United Utilities fined for drinking water offences
United Utilities has been fined £200,000 after pleading guilty to supplying inadequately disinfected water from the Sweetloves water treatment works in Bolton on two occasions.
The company was fined £50,000 in respect of charges relating to the first event and £150,000 in respect of charges relating to the second event at the sentencing hearing at Bolton Crown Court on 5 June. Additional costs of £54,000 were agreed.
The charges were brought by the Drinking Water Inspectorate in relation to the events, which took place between 31 March and 3 April 2015 and 19 July and 22 July 2015.
Marcus Rink, the DWI's chief inspector, said: "These were serious failures by the company to maintain control of water treatment processes, and which have been duly recognised by the court. The Inspectorate will continue to require the company to meet the drinking water quality standards in place to protect consumers."
At the time of both events, the works was supplying a total population of just under 80,000 people.
The events arose due to the failures of sample pumps serving monitoring equipment critical for controlling the treatment process.
There were no cases of ill health linked to the events, but the time taken to restore the water treatment process at Sweetloves to an acceptable standard following the second event did have an impact on consumers normally supplied by the works.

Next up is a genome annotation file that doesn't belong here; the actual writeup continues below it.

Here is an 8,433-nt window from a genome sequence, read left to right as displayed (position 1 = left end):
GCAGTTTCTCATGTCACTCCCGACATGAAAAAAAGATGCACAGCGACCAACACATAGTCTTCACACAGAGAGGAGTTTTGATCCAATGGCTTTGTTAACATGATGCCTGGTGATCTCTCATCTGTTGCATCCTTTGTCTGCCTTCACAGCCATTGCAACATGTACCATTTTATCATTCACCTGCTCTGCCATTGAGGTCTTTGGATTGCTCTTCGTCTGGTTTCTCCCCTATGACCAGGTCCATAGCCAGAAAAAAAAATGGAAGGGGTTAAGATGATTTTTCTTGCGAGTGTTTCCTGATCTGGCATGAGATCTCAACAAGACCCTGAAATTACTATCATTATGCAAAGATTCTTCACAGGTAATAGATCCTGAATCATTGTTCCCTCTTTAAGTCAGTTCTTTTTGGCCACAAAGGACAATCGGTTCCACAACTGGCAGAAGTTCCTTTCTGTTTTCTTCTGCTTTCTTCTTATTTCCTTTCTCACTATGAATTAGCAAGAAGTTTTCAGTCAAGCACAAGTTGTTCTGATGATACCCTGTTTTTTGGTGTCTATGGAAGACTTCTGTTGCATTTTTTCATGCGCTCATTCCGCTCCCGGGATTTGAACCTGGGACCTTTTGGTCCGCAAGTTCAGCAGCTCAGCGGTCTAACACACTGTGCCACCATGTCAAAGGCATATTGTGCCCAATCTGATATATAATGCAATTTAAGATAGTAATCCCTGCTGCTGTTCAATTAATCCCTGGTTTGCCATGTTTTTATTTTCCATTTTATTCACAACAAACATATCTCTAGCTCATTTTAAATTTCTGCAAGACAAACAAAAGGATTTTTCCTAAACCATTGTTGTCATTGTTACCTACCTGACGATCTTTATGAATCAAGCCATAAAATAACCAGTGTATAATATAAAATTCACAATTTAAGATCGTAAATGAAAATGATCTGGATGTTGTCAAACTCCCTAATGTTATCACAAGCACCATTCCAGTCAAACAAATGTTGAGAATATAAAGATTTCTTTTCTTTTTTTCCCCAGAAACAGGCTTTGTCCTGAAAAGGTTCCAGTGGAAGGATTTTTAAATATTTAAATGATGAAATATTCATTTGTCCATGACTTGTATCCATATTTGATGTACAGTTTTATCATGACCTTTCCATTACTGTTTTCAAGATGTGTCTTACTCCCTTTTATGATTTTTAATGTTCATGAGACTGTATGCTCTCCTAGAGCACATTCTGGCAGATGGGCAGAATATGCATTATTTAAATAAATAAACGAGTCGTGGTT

The DWI said the offences committed by the company were, in part, attributable to the absence of procedures to prevent the continued supply of water in cases where there was a failure in preliminary treatment or disinfection at Sweetloves.
It said there was a failure by the company to properly implement its own procedures with regards the implementation of, and response to, alarms at critical control points in the water treatment process at Sweetloves. It added that the striking similarity of the initial phase of the event in July to the event in April demonstrates that the company failed to take adequate steps and learn appropriate lessons from the initial event.
United Utilities issued a statement following the court's decision highlighting the fact it paid £1.5 million in automatic compensation to customers and that more than £150 million had been invested in new treatment processes and staff training following the incidents.
Martin Padley, director of water and scientific services at United Utilities, said: “We are very sorry for the impact this incident had on our customers three years ago.
"We take our responsibility to supply safe drinking water very seriously. We have invested more than £150 million on new technology and processes including a fail-safe system at Sweetloves treatment works, to make sure this type of event does not happen again, and customers can have complete confidence in their tap water.”
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